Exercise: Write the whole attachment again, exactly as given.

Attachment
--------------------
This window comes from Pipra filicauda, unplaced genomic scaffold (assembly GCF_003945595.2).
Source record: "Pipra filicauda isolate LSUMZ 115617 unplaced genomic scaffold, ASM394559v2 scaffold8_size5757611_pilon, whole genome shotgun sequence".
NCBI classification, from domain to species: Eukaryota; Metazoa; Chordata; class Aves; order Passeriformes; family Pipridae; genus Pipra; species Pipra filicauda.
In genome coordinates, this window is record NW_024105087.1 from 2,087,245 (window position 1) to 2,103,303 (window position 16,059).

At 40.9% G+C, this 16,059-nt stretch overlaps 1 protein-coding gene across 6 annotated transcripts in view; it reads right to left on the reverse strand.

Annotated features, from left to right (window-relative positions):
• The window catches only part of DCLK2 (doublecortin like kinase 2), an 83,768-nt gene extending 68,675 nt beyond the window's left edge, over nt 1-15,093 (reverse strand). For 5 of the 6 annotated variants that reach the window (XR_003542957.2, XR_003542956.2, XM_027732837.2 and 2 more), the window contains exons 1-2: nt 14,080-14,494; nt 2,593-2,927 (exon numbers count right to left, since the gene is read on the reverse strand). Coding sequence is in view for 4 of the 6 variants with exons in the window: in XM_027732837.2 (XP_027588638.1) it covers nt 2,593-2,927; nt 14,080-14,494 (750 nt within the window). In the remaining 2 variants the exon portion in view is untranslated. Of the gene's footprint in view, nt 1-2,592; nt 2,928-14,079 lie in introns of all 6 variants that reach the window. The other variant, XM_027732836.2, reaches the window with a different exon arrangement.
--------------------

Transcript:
This window comes from Pipra filicauda, unplaced genomic scaffold (assembly GCF_003945595.2).
Source record: "Pipra filicauda isolate LSUMZ 115617 unplaced genomic scaffold, ASM394559v2 scaffold8_size5757611_pilon, whole genome shotgun sequence".
NCBI classification, from domain to species: Eukaryota; Metazoa; Chordata; class Aves; order Passeriformes; family Pipridae; genus Pipra; species Pipra filicauda.
In genome coordinates, this window is record NW_024105087.1 from 2,087,245 (window position 1) to 2,103,303 (window position 16,059).

At 40.9% G+C, this 16,059-nt stretch overlaps 1 protein-coding gene across 6 annotated transcripts in view; it reads right to left on the reverse strand.

Annotated features, from left to right (window-relative positions):
• The window catches only part of DCLK2 (doublecortin like kinase 2), an 83,768-nt gene extending 68,675 nt beyond the window's left edge, over nt 1-15,093 (reverse strand). For 5 of the 6 annotated variants that reach the window (XR_003542957.2, XR_003542956.2, XM_027732837.2 and 2 more), the window contains exons 1-2: nt 14,080-14,494; nt 2,593-2,927 (exon numbers count right to left, since the gene is read on the reverse strand). Coding sequence is in view for 4 of the 6 variants with exons in the window: in XM_027732837.2 (XP_027588638.1) it covers nt 2,593-2,927; nt 14,080-14,494 (750 nt within the window). In the remaining 2 variants the exon portion in view is untranslated. Of the gene's footprint in view, nt 1-2,592; nt 2,928-14,079 lie in introns of all 6 variants that reach the window. The other variant, XM_027732836.2, reaches the window with a different exon arrangement.